El Niño

In Spanish, the word Nino means child. I remember how much it bothered me to be called Nino. I was young at the time and if I remember correctly, I was eleven or twelve. Many people still called me Nino and I was determined to show them that I was no longer a Nino but a muchacho or hoven, which means young man. Nino just sounded too babyish and I did not want to be called that anymore.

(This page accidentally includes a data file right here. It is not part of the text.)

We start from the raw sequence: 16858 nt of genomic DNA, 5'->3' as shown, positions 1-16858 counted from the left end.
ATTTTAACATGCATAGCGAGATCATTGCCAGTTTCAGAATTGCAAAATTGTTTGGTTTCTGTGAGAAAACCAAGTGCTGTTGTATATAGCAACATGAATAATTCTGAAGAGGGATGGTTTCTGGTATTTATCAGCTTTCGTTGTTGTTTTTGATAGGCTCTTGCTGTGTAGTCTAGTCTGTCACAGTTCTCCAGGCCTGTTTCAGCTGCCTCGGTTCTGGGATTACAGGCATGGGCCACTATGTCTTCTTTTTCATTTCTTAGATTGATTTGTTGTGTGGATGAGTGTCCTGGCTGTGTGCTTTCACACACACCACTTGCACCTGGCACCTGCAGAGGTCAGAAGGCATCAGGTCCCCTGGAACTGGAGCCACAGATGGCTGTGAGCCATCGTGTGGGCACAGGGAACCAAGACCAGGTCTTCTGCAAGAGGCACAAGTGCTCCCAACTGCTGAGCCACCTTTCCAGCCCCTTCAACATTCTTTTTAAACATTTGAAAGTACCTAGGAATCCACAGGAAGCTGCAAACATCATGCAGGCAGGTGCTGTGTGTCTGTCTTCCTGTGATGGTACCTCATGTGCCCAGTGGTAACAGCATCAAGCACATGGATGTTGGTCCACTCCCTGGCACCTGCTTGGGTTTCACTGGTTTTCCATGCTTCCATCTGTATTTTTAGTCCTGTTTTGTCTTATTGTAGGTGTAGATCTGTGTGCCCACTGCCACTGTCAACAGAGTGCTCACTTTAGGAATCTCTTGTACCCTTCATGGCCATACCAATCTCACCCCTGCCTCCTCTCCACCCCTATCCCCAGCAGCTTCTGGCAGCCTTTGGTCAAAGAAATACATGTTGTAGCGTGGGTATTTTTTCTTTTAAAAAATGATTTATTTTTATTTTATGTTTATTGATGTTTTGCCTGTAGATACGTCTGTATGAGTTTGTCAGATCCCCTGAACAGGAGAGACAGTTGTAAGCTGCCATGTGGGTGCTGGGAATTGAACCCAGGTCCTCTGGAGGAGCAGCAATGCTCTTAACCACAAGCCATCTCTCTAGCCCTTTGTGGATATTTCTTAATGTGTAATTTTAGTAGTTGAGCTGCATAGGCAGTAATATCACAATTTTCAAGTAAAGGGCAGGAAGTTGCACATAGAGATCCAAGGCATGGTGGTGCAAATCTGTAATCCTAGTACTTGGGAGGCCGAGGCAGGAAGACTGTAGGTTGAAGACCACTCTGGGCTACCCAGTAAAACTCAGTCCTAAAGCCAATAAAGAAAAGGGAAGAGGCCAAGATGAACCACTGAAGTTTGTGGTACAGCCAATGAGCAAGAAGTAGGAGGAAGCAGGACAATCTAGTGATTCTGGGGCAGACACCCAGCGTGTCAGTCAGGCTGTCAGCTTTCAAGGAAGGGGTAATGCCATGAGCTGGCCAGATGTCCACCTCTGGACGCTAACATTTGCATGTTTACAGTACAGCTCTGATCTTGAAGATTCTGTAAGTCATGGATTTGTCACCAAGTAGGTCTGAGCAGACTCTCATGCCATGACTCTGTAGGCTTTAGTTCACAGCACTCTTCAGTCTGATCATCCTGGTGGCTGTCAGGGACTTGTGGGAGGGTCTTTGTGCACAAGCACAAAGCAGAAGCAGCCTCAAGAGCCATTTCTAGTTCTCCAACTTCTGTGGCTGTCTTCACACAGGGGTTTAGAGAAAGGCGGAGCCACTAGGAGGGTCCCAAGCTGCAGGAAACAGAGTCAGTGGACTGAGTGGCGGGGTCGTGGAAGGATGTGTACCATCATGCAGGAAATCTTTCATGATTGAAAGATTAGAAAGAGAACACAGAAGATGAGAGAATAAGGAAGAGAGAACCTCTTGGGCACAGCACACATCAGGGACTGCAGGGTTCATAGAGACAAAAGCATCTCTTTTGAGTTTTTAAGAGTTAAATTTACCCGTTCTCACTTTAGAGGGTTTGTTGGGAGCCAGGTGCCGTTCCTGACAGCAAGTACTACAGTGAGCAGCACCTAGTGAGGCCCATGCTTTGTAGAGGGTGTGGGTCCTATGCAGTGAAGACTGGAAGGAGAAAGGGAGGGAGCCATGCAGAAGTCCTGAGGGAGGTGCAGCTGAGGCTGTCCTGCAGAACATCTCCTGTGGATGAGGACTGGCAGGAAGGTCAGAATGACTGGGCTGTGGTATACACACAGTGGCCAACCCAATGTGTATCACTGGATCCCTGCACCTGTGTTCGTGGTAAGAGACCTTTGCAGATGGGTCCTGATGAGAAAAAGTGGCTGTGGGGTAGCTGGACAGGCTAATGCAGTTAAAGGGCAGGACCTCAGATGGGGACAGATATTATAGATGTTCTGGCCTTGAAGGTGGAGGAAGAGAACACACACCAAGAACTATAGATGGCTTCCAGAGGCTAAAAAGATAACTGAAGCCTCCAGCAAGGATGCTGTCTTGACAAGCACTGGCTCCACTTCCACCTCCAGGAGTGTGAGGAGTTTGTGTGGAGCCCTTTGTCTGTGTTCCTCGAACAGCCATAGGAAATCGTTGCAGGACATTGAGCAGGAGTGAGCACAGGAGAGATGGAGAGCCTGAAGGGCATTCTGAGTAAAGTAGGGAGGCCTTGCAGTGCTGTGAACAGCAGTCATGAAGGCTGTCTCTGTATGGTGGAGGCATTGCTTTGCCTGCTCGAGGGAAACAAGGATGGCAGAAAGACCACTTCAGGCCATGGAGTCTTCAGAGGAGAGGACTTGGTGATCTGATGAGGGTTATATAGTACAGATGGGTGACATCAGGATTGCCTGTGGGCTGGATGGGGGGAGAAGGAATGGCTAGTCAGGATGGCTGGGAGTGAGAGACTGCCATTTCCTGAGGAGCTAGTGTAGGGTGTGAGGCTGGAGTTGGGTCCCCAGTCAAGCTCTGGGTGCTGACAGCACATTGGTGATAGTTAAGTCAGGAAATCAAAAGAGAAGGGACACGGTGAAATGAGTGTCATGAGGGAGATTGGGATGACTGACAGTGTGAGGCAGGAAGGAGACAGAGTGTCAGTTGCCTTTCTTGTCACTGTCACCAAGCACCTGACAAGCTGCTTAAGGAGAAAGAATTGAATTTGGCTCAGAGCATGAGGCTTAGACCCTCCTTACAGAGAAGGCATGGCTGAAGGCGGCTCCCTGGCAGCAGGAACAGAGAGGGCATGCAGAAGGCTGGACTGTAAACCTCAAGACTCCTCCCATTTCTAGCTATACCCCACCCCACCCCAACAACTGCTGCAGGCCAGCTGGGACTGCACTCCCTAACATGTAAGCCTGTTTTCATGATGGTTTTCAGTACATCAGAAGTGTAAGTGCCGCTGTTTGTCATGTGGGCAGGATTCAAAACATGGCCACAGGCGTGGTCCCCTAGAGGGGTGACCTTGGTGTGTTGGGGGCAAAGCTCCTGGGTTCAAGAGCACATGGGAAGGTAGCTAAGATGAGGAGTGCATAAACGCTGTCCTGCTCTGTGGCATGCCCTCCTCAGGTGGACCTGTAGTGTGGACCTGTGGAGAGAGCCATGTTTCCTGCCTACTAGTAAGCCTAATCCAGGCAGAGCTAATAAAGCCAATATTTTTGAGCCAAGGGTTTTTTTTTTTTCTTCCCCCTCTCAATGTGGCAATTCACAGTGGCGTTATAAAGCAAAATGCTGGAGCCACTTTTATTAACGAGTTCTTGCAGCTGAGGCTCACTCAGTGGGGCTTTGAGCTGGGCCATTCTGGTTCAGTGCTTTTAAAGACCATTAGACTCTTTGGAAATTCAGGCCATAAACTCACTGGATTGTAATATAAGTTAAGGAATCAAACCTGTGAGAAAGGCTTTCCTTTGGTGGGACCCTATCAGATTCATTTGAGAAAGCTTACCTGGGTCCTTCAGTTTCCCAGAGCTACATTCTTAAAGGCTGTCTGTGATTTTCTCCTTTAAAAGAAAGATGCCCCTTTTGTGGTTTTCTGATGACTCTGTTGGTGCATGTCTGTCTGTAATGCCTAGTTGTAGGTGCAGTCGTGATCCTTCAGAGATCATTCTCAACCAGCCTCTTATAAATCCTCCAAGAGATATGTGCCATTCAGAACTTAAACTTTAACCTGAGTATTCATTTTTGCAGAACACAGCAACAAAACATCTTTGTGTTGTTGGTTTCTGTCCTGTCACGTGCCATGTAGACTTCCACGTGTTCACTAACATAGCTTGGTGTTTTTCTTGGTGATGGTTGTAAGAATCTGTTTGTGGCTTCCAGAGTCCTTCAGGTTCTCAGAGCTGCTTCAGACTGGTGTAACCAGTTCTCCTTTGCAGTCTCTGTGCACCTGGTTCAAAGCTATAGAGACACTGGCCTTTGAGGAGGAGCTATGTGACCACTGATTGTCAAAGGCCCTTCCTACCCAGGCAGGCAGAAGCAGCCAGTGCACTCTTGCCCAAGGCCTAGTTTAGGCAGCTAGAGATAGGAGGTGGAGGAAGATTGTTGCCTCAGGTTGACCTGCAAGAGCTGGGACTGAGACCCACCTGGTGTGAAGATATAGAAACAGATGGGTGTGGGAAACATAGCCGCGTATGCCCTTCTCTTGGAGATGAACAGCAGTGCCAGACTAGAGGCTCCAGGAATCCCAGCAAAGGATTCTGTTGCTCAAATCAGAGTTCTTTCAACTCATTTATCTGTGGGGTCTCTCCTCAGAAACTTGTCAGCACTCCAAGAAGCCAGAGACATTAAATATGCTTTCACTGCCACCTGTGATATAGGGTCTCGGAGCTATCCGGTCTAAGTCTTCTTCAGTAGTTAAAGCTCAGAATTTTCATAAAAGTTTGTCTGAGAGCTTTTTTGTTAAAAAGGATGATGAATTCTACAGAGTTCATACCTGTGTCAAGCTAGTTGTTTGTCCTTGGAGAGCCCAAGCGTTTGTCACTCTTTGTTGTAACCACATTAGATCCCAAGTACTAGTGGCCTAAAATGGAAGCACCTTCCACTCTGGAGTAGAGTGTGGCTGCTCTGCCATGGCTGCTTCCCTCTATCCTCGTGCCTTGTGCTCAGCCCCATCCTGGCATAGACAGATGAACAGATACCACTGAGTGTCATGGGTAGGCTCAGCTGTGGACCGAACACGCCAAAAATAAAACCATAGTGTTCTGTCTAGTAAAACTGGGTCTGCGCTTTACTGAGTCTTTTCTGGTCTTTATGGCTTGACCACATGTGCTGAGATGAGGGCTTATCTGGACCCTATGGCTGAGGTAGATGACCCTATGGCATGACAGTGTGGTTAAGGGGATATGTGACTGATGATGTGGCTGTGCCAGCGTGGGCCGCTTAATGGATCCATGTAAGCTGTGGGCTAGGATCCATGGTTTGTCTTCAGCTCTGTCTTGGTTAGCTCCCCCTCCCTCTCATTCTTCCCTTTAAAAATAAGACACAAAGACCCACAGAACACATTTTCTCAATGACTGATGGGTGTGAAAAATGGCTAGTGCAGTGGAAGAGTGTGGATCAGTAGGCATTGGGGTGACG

Mom was a single parent, had to work, and could not take care of me during summer vacations. I guess she did not want me staying alone, in the house all summer, so she would put me on a bus and send me to stay with my grandparents, for the summer. I could go on the bus by myself because I was a muchacho not a Nino. I felt so grown-up the first time I went to Harlingen, Texas by my self. My grandparents lived several miles from Harlingen, a place we called the colonia, which means the neighborhood. The colonia did not have paved roads and if it rained, the mud made it very difficult to for the cars and trucks to go in and out. One of my grandparent's neighbors had a large family and they used to go as a family to work in the cotton fields, to pick cotton. In the 1960s most of the cotton was still picked by hand. I wanted to show everyone that I was not a Nino and that I could work hard to earn money, so I asked my grandparents neighbors, if I could join them. My grandparents gave me permission so every day I would get up at 5:00 in the morning and go with the family. We would walk down the road about half a mile and wait for a large truck that would pick us up. The truck was very high, it had wooded panels around it, and it could carry several families with out a problem.